So they're hesitant around big ticket items, but that then leaves free to spend a lot of money on other stuff, that's short-term commitment that gives -- we'll definitely send the signal that the consumer is healthy in economies okay. So that's why you get such a bifurcated picture. You put it all together and I think the markets for the US is high60s with a fleet still strong. So that probably increases with a backdrop of 5% in new vehicles on -- at retail. There will be a shift towards pre-owned and certified vehicles. We view that as an opportunity that we wish to capture that shift. The total market is pretty stable all-in, Customer Care business should be absolutely fine.
We'll go to next question comes from Chris Bottiglieri with Wolfe Research.
Want to follow up with the comments earlier on, as you look into a potentially into a more asset light geographic expansion, I was curious on where you stand with the Vroom, would you be willing to harvest your own powerful brand initiative or seek greater collaboration?
Yes. I don't have an answer for that today. We have some very interesting partnerships that we try to pick someone that we believe we can partner with for the long-term on a win-win basis such as Waymo, such as Vroom. We're doing things with Vroom that's already win-win. We're very good at reconditioning, reconditioning costs and we're in discussion, can we do more to get it there? They are very good at moving into markets. Now, exactly, how that will all work out and what it all means, I don't have an answer for you today.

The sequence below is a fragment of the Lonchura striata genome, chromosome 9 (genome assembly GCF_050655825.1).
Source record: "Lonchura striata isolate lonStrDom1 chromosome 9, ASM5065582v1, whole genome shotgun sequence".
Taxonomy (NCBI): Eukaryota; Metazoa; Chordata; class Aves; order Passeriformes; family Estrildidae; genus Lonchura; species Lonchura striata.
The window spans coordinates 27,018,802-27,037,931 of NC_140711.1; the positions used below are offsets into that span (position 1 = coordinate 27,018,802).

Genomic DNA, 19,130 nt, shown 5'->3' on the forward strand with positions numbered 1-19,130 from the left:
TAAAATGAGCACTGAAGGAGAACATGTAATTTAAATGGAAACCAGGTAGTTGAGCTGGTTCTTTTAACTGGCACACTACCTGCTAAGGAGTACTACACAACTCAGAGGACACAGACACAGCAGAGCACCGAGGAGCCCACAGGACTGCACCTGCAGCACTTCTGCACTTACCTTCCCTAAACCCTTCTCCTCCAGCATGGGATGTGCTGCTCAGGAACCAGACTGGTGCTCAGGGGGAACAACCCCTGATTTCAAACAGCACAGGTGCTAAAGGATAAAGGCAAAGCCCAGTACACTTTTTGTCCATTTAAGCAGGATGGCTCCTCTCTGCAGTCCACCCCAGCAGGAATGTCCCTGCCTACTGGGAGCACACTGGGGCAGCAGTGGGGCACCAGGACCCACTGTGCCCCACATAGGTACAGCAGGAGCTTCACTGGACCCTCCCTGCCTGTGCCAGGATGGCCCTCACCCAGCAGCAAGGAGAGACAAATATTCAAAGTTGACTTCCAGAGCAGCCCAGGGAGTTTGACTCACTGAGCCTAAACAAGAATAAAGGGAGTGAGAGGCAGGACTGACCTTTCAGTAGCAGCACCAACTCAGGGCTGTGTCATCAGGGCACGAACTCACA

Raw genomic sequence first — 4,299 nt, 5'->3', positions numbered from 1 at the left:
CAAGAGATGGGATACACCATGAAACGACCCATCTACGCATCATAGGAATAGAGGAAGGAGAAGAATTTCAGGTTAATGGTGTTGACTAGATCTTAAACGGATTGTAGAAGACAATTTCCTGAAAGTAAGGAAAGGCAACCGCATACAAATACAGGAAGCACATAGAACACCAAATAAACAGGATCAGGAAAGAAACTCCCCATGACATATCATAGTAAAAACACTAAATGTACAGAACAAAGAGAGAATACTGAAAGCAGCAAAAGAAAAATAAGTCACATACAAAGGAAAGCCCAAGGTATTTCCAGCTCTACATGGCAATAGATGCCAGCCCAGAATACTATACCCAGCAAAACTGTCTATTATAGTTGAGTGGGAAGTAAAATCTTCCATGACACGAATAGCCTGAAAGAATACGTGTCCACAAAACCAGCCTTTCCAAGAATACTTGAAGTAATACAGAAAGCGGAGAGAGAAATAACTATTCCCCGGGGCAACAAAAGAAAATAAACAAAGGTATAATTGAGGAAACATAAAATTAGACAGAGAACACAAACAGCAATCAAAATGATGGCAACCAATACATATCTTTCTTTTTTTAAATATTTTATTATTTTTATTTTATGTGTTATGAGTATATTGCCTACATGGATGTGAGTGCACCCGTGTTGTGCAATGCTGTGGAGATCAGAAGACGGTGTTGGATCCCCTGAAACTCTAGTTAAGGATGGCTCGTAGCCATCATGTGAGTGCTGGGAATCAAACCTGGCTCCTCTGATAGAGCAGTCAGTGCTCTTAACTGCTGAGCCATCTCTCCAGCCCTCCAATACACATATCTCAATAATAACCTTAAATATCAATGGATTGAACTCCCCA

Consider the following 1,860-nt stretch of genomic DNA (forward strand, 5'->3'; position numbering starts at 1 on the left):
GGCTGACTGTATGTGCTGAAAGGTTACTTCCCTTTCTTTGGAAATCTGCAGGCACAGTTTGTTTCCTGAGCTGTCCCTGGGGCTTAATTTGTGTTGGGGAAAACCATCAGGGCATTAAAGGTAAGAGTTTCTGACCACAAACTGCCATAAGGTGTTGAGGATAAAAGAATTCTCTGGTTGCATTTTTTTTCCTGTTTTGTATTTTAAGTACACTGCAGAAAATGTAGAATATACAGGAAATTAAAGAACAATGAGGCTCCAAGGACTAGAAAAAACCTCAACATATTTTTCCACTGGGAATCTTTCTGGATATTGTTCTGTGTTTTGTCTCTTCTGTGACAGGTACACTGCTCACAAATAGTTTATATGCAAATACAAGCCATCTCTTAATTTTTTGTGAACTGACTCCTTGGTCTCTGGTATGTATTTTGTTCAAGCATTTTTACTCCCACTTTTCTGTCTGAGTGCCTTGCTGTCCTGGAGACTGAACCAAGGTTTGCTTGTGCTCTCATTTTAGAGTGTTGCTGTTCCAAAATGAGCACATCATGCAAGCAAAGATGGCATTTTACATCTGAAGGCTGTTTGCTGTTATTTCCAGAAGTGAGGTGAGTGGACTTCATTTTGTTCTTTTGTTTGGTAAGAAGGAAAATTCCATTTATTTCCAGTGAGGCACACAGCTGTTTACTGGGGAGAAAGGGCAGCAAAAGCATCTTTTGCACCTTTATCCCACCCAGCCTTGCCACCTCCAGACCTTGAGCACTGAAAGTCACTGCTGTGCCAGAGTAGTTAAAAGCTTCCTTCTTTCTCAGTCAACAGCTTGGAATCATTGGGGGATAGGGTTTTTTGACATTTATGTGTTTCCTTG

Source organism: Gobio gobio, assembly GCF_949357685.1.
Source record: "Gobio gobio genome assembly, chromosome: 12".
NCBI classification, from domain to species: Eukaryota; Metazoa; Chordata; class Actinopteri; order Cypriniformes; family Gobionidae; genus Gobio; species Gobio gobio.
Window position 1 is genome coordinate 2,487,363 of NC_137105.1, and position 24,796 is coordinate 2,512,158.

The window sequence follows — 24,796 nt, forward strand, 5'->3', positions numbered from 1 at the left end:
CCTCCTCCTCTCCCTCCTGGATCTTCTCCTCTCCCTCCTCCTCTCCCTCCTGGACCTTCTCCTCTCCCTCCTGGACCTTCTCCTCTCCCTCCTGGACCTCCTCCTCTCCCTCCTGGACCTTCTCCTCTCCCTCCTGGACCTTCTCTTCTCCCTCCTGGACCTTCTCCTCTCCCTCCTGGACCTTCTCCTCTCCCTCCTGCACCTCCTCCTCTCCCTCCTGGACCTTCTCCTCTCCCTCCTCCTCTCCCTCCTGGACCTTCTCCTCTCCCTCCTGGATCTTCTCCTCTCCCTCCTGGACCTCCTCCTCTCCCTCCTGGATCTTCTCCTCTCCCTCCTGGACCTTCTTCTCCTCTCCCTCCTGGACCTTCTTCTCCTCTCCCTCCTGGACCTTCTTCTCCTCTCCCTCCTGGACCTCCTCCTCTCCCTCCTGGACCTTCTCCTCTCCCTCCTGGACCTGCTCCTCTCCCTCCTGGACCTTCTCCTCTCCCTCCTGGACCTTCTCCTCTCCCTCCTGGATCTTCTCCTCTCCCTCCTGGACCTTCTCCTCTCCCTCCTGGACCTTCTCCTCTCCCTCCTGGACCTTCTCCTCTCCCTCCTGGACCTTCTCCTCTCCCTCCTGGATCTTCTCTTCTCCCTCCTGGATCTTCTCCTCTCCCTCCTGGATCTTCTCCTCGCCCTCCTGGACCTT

I can’t put a number to it either to Waymo or to Vroom, what it altered the mean to the Company, but both Waymo or to Vroom are very interesting companies. We’re very happy to be partners with them. We’re looking for win-win relationship and we will keep you posted, how it develops. It just one of those where it's an iterative process and you try to find the optimal line. But the point is, we are thinking long and hard about how we move into markets without having to do it through acquisition and how do we extend geographically. I don't have an answer for you today, but we’re working on it.